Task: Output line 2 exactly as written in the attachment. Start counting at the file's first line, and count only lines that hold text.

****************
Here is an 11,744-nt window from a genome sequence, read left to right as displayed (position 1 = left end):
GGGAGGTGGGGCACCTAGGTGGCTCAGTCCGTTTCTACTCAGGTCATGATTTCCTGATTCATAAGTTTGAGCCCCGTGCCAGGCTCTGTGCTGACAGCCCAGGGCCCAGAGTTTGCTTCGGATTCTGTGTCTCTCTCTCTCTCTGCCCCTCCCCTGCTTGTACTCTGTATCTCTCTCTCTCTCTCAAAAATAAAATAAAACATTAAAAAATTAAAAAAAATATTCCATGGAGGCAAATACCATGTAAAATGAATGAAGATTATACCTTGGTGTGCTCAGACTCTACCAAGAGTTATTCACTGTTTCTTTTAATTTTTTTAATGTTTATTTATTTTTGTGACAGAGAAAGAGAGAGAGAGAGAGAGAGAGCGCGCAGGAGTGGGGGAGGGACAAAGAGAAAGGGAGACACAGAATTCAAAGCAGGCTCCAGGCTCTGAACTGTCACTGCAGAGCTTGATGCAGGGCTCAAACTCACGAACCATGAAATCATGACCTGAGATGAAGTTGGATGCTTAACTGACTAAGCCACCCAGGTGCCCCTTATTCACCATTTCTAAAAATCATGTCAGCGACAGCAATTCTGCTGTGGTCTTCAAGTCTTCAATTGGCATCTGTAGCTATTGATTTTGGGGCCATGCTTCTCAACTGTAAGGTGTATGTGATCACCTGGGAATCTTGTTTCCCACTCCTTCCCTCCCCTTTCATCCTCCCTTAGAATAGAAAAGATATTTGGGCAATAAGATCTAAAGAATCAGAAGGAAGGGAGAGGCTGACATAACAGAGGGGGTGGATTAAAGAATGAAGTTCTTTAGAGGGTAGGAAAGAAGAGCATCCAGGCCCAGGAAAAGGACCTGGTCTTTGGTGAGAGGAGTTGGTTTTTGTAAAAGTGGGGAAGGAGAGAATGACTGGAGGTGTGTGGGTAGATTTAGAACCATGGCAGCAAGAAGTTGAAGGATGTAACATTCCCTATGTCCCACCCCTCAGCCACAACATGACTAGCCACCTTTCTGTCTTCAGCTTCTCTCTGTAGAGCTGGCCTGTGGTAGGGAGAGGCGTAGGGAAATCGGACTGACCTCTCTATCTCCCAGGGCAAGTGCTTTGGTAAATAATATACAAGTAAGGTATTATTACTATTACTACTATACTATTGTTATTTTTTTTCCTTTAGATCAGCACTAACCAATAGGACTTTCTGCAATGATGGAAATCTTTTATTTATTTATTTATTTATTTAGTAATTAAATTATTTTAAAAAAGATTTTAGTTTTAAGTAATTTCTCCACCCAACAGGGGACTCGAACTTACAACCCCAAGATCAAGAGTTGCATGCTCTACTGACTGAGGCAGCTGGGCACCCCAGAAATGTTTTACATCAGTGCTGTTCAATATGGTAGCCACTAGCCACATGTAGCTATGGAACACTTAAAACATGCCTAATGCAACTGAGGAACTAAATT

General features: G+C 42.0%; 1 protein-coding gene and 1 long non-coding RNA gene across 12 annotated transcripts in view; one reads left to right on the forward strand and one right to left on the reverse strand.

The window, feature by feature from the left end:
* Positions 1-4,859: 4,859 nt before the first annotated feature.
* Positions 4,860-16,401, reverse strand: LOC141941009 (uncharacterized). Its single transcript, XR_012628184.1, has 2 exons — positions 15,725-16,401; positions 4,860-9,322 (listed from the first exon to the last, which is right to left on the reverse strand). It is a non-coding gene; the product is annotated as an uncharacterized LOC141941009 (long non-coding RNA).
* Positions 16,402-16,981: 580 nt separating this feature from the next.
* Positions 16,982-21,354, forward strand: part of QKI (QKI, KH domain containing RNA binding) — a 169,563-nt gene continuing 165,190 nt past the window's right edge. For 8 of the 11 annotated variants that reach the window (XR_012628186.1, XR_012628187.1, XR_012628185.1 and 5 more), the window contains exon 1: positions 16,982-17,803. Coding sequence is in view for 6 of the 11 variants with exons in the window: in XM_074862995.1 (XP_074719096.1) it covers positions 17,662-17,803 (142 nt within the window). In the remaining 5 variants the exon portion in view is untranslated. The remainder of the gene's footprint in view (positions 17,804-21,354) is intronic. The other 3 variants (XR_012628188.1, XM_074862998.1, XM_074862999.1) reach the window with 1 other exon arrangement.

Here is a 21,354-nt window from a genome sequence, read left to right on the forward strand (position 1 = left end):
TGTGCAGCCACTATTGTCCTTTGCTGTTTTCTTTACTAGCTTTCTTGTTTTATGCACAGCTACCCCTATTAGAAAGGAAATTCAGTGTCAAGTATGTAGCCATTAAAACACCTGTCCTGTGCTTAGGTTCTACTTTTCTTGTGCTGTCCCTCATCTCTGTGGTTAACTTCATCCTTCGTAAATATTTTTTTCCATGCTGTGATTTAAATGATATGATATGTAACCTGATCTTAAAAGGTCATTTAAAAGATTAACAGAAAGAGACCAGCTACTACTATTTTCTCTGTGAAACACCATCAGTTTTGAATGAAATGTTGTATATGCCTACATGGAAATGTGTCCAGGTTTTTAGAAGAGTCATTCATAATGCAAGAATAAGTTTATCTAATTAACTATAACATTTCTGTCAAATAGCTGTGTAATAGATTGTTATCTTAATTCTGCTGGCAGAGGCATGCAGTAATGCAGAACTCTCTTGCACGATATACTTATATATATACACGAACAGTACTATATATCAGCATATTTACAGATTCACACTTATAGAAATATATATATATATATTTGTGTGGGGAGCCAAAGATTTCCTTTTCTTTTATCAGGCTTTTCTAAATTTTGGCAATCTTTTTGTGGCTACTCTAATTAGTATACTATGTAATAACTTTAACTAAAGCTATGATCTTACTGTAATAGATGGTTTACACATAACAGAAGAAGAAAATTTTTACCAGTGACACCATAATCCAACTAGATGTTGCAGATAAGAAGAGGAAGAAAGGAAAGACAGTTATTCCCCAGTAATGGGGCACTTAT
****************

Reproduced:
GGGAGGTGGGGCACCTAGGTGGCTCAGTCCGTTTCTACTCAGGTCATGATTTCCTGATTCATAAGTTTGAGCCCCGTGCCAGGCTCTGTGCTGACAGCCCAGGGCCCAGAGTTTGCTTCGGATTCTGTGTCTCTCTCTCTCTCTGCCCCTCCCCTGCTTGTACTCTGTATCTCTCTCTCTCTCTCAAAAATAAAATAAAACATTAAAAAATTAAAAAAAATATTCCATGGAGGCAAATACCATGTAAAATGAATGAAGATTATACCTTGGTGTGCTCAGACTCTACCAAGAGTTATTCACTGTTTCTTTTAATTTTTTTAATGTTTATTTATTTTTGTGACAGAGAAAGAGAGAGAGAGAGAGAGAGAGCGCGCAGGAGTGGGGGAGGGACAAAGAGAAAGGGAGACACAGAATTCAAAGCAGGCTCCAGGCTCTGAACTGTCACTGCAGAGCTTGATGCAGGGCTCAAACTCACGAACCATGAAATCATGACCTGAGATGAAGTTGGATGCTTAACTGACTAAGCCACCCAGGTGCCCCTTATTCACCATTTCTAAAAATCATGTCAGCGACAGCAATTCTGCTGTGGTCTTCAAGTCTTCAATTGGCATCTGTAGCTATTGATTTTGGGGCCATGCTTCTCAACTGTAAGGTGTATGTGATCACCTGGGAATCTTGTTTCCCACTCCTTCCCTCCCCTTTCATCCTCCCTTAGAATAGAAAAGATATTTGGGCAATAAGATCTAAAGAATCAGAAGGAAGGGAGAGGCTGACATAACAGAGGGGGTGGATTAAAGAATGAAGTTCTTTAGAGGGTAGGAAAGAAGAGCATCCAGGCCCAGGAAAAGGACCTGGTCTTTGGTGAGAGGAGTTGGTTTTTGTAAAAGTGGGGAAGGAGAGAATGACTGGAGGTGTGTGGGTAGATTTAGAACCATGGCAGCAAGAAGTTGAAGGATGTAACATTCCCTATGTCCCACCCCTCAGCCACAACATGACTAGCCACCTTTCTGTCTTCAGCTTCTCTCTGTAGAGCTGGCCTGTGGTAGGGAGAGGCGTAGGGAAATCGGACTGACCTCTCTATCTCCCAGGGCAAGTGCTTTGGTAAATAATATACAAGTAAGGTATTATTACTATTACTACTATACTATTGTTATTTTTTTTCCTTTAGATCAGCACTAACCAATAGGACTTTCTGCAATGATGGAAATCTTTTATTTATTTATTTATTTATTTAGTAATTAAATTATTTTAAAAAAGATTTTAGTTTTAAGTAATTTCTCCACCCAACAGGGGACTCGAACTTACAACCCCAAGATCAAGAGTTGCATGCTCTACTGACTGAGGCAGCTGGGCACCCCAGAAATGTTTTACATCAGTGCTGTTCAATATGGTAGCCACTAGCCACATGTAGCTATGGAACACTTAAAACATGCCTAATGCAACTGAGGAACTAAATT